Are Your Nature Photos Dull & Lifeless? Try This Lightroom "Relighting" Trick (VIDEO)

Dull, lifeless photos are the bane of landscape photographers, and flat light is often the culprit. Sometimes our camera settings deserve some blame too, but in either case there's a simple Lightroom "relighting" trick that will come to the rescue.

The topic under discussion is Dodging and Burning, a powerful remedy that often gets a bad rap because of a misconception that it's difficult to accomplish with precision. Today's instructor Simone Staffoli demystifies the process in barely 10 minutes so you can begin bringing your photos to life today.

The idea is to forget about all the complicated methods you've read about in the past, and it's is easy to do this by following the "best practices" that Staffoli reveals. In simple terms, Dodging and Burning involves brightening or darkening certain areas within a photo. You'll see how doing this balances the tones throughout the frame to create an image with far more interest and impact.

Achieving realistic results requires paying attention to two key considerations, one of which is the direction of prevailing ambient illumination. Or as Staffoli puts it, "you have to respect the light in your scene." In other words, don't Dodge elements that are in the shade, making them as bright or brighter than areas that are bathed by direct light.

It's also important, before getting started, to determine the specific elements within a photo that you want to accentuate by adding light in a way that gives them more relevance. With that understood Staffoli brings up a landscape photo that he previously adjusted for color and basic enhancements to prepare it for the Dodging and Burning tricks that come next.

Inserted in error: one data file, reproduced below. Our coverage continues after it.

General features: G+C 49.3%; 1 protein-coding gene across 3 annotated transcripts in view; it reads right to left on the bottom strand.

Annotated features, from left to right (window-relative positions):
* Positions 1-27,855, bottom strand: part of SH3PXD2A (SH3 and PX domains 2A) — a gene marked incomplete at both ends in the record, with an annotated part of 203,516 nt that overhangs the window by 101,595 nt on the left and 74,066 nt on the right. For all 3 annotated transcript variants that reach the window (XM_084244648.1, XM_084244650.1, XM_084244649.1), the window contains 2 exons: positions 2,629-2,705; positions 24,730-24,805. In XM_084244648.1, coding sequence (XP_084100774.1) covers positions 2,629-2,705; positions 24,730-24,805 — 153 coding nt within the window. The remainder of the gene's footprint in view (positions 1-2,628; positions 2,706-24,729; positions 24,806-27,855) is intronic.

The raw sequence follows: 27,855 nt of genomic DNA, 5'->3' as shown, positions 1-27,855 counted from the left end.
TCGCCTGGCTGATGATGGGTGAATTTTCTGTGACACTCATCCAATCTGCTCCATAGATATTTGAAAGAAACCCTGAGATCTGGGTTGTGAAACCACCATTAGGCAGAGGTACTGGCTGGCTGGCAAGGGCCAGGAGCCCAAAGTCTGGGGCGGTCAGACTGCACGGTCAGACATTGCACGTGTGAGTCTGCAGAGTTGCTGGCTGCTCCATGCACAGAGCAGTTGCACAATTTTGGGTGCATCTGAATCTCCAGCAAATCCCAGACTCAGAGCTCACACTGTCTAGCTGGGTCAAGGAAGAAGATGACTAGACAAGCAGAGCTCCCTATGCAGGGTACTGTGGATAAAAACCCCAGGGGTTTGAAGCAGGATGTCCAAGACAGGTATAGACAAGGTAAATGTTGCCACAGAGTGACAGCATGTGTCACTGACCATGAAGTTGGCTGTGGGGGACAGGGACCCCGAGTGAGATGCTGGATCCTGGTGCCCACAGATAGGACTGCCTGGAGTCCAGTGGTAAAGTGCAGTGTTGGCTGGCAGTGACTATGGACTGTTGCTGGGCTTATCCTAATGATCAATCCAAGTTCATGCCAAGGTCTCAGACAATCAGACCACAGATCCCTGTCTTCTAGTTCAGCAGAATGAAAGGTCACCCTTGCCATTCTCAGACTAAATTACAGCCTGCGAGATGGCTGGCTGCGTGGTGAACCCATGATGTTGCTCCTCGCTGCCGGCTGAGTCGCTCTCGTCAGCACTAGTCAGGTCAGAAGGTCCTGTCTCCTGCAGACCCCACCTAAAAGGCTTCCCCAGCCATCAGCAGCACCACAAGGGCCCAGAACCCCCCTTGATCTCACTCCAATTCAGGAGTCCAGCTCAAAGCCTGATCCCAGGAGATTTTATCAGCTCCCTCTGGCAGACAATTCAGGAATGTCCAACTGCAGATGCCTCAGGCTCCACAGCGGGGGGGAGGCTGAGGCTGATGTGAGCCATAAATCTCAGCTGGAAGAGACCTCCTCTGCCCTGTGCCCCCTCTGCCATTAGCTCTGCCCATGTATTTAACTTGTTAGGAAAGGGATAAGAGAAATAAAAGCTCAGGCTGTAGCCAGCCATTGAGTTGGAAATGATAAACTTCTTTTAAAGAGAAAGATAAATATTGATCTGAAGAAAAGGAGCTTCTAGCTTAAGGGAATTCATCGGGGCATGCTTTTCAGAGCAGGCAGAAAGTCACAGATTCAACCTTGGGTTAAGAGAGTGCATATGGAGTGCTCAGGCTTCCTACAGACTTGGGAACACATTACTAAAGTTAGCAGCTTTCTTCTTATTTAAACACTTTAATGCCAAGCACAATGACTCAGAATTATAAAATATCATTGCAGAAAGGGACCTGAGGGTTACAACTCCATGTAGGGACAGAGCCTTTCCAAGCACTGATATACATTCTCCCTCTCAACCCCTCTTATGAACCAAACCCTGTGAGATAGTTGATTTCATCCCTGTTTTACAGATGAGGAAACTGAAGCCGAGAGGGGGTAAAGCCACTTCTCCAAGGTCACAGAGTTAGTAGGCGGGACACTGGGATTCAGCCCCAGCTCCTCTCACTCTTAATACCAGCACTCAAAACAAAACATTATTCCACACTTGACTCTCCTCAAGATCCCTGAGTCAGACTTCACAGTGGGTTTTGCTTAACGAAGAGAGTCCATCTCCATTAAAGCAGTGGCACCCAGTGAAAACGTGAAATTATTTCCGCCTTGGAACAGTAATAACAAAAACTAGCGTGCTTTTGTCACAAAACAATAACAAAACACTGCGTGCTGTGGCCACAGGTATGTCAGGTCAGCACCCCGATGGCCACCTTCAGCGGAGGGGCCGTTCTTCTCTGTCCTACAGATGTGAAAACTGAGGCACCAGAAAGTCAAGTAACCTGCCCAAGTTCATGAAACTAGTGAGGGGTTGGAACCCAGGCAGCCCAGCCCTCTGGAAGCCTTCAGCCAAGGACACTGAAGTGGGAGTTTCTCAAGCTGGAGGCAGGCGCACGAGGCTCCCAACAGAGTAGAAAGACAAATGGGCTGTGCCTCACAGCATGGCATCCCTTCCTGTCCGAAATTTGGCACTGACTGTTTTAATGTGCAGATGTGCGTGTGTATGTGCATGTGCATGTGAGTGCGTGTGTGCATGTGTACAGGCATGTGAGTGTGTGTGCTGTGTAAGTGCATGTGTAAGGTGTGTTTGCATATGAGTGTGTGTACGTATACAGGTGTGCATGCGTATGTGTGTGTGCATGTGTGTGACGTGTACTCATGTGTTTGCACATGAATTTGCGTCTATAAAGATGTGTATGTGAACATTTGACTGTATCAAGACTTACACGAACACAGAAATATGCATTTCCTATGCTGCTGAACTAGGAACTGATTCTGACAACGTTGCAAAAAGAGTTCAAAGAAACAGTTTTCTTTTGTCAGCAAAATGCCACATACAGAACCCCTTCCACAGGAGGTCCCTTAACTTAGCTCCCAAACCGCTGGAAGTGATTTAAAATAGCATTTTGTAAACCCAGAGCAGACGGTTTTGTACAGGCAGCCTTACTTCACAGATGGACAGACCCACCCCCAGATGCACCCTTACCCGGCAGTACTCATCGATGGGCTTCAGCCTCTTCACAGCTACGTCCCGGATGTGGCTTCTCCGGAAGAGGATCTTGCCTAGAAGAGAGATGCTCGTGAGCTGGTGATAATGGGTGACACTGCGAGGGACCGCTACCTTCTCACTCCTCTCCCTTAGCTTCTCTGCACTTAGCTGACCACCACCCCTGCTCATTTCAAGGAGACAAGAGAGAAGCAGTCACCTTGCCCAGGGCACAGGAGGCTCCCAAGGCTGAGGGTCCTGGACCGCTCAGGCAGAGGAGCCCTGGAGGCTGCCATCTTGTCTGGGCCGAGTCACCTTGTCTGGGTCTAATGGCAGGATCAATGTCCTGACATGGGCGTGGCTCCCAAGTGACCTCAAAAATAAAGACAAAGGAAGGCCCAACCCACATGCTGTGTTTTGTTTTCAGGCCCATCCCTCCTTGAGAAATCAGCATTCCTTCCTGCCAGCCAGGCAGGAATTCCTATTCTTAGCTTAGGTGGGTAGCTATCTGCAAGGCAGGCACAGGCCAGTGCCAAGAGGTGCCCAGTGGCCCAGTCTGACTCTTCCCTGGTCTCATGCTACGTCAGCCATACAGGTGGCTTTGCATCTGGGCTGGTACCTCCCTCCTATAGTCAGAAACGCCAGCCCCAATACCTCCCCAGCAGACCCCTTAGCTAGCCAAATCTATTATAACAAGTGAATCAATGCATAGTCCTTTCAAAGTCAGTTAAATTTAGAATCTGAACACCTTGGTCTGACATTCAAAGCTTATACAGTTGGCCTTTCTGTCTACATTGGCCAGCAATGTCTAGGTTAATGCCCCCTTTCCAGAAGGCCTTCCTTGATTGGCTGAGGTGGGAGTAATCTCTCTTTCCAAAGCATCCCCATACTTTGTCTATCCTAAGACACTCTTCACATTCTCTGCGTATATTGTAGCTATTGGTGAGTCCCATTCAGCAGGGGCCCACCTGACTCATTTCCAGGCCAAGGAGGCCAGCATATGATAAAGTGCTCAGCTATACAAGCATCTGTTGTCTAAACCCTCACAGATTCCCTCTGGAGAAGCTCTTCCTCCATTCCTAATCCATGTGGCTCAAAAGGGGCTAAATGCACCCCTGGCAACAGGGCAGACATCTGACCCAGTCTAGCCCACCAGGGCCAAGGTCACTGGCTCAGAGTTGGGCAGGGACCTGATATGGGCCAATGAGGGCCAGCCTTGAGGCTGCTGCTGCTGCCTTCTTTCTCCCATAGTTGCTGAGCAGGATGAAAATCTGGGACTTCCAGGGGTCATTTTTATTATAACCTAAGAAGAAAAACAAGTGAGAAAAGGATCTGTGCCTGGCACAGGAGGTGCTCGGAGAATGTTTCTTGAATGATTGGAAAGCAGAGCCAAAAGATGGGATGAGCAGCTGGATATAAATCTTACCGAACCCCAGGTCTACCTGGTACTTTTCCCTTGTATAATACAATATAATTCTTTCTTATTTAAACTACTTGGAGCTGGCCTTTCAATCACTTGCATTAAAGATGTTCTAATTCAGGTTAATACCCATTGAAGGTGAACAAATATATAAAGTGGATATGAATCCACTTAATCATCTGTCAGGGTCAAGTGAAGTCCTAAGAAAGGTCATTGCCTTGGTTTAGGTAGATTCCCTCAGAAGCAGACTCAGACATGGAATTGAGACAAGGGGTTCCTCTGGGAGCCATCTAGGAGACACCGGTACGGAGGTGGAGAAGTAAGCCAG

His goal is to emphasize a person walking through the landscape and make the small path more visible at first glance. The first step is darkening the uninteresting foreground to direct a viewer's eye higher in the scene. He then quickly refines the selection to further de-emphasize this zone of the image.

One trick to retaining a natural look is to use the far edge of a large boulder to define the upper boundary of the mask. With the foreground now looking good, Staffoli proceeds with Dodging and Burning other areas of the photo to get the light just right—walking you through every step of the straightforward process.

Once again, while creating a couple Radial Gradients on the right and left sides of the frame, Staffoli is careful to follow edges of natural elements. Doing this makes it much easier to correctly adjust whites and blacks for perfect contrast as Staffoli carefully moves throughout the image.

Once you're done watching head over to Staffoli's popular YouTube channel where there's much more to learn.

And on a related note, don't miss the tutorial we posted with another landscape pro who explains when and how it's important to expose for the highlights when shooting in the field.